Our week-plus long stay in Brussels was as engaging as it was fun. The two principle legislative bodies of the European Union were filled with eager, well-prepared delegates and more than capable chairs (as well as two representatives of the Commission), who were tasked with passing two pieces of legislation (based on European Commission proposals): firstly, the so-called “tobacco directive,” aimed at moving forward and harmonizing the Member States’ tobacco product legislation (including e-cigarette provisions); and secondly, the so-called “Connected Continent regulation,” aimed at ensuring that the EU remains a global leader in the field of digital technology, as well as at the creation of an EU-wide Telekom market. Our days in both bodies were filled with complex negotiations and painful compromises, seasoned well with that most noble of herbs: lobbying. To facilitate a smoother transition of both documents from the Parliament to the Council and back, two contact groups were established, with two representatives of each body acting as Rapporteurs for their opposite side, as well as exchanging standpoints and making sure that all the pertinent issues were recognized and addressed for both the representatives of the Member States, as well as the common representatives of all EU citizens. The tobacco directive was ultimately a success due to the relentless (according to some, even illegal) lobbying of several MEPs. The Connected Continent, on the other hand, barely failed to pass through the Council of the EU, due to the failure of both bodies to secure sufficient support with many newer Member States.
Outside of the official proceedings at the wonderful venue of the Marriott Hotel in Brussels, the attendees of the conference lived the Belgian dream, which may be summarized in three words: beer, fries, chocolate. Daily social gatherings at amazing destinations – like the world-famous Delirium Bar, the Mini-Europe exhibition and the Madame Mustache nightclub – ensured that we all got to know each other very well – in glorious Belgian style. We even witnessed a decidedly Brusselian solar eclipse! In addition to a visit to the European Parliament and Commission, we were also treated to the “Sultan’s World” exhibition at the BOZAR just before the closing ceremony. It was there that our two chairs received standing ovations for their hard work and our delegate received a “distinguished delegate” award for, as one MEP put it, his tireless summation of the will of the Parliament during his speeches. Such was the end to this particular MUNSC adventure, but as we know, the web of MUN and MEU is as all-encompassing as it is durable. Rumor has it, that new and old friends alike already met once more at one particular conference in Mostar…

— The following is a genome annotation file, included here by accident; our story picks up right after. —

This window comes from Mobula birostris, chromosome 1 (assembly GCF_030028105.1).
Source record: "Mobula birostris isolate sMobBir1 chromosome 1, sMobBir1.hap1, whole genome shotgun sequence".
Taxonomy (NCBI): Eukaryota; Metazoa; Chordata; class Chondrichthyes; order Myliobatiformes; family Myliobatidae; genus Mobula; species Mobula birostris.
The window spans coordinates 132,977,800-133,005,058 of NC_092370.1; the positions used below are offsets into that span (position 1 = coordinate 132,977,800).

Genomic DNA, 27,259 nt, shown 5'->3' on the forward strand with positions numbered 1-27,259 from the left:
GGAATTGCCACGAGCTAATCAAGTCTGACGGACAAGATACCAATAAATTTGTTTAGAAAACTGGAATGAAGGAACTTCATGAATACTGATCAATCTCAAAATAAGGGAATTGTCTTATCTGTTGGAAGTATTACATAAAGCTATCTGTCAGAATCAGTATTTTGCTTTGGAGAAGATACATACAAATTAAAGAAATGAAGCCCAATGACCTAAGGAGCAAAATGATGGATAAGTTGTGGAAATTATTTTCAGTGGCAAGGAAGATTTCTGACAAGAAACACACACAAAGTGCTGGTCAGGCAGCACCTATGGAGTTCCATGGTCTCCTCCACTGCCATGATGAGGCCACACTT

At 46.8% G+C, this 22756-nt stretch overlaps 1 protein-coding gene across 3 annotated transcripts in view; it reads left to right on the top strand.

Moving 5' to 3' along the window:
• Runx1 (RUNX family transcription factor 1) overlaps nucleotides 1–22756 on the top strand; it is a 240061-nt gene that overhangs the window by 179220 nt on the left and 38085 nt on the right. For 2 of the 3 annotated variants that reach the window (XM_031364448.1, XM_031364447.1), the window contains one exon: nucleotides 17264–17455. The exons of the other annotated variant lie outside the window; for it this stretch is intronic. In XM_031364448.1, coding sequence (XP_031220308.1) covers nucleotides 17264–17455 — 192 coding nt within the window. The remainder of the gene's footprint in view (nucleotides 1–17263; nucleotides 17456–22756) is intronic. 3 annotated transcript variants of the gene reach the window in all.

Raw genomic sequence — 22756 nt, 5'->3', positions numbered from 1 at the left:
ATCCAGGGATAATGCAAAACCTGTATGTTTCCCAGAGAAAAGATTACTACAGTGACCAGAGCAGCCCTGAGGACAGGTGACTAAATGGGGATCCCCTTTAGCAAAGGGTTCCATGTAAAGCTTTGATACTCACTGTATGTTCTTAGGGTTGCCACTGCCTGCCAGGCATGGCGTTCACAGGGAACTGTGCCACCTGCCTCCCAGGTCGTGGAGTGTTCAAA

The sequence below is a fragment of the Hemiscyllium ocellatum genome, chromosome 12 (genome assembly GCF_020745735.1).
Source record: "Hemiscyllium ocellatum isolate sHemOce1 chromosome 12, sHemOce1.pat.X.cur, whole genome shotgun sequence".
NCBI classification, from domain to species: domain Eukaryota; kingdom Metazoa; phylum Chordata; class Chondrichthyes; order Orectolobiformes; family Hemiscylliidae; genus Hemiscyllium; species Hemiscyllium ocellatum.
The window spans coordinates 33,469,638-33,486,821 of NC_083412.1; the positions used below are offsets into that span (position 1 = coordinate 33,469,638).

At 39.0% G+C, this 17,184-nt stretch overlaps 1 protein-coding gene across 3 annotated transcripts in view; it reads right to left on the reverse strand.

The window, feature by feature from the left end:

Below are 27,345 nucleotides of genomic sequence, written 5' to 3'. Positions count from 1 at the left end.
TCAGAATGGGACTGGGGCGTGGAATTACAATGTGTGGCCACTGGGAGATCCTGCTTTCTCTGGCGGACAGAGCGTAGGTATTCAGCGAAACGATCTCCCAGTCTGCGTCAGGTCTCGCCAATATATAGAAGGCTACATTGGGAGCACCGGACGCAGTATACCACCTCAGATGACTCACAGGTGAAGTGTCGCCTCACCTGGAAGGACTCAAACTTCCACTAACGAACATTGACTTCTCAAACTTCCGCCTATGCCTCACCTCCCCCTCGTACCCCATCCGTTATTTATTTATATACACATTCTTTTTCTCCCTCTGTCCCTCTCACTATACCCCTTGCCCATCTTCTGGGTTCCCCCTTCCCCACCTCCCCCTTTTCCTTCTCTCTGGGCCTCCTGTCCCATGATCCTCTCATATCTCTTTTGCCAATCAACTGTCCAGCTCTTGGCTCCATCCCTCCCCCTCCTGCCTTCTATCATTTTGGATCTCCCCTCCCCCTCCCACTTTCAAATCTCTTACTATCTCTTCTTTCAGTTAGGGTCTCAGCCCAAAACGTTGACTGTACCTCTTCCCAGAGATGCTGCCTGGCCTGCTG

|Posted by munscslovenia on April 9, 2015 at 3:55 AM||comments (3)|
Continuing with our participation in MUN events outside of borders, the MUNSC delegation consisting of Ivan Koruza and Žiga Golobič participated in the LSE MUN simulation. The event in the center of London one of the historical and cultural centers of the world is known for its elaborate content planning and focus on crisis simulation. The delegates participated in two separate joint cabinet crises, which dealt with the problem of U.S. intervention in Latin America and the 1911 Chinese Revolution. The event spanning from the 6. to the 8. of February was organized by the MUN society at the LSE promised not just valuable experience in the general MUN setting but also in the specifics of crisis simulations.
The venue in the very center of the historical heart of London prepared to host 5 different cabinets in three categories according to difficulty and expected experience. The beginner cabinets revolved around the civil war in Lybia and maritime aggression in the south Chinese sea, the intermediate sessions revolved around the intervention of the U.S.A. in Latin America and the Chinese civil war of 1911, while the advanced crisis tackled democratization in Egypt. Our delegates participated in both intermediate sessions, where Ivan acted as the secretary of state in the U. S. government and Žiga represented a general in the Chinese royal army As we have already described, the LSE MUN events are known for their somewhat specific historical and practical settings in which the delegates have to perform. Thus delegates are given a much broader control over a certain actor in the conflict not simply representation in say, UN bodies. This often means that delegates do not simply represent, but actively control a certain actor such as generals, politicians or activists. Together with the vibrant setting of the conference this ensures an extremely dynamic MUN experience to which both of our attending delegates can attest.
Ending with a stalemate in the Latin American continent, between the forces of the rebelling groups and the U.S.A., and a Vatican like royal protectorate in a now republican China both delegates finished a successful event with honorable mentioning in their respective cabinets amidst what ended up being a fierce competition for the best delegate award. The experience of the conference, the accompanying events and the great marvels of London will remain fond memories and valuable experience for both members of our delegation.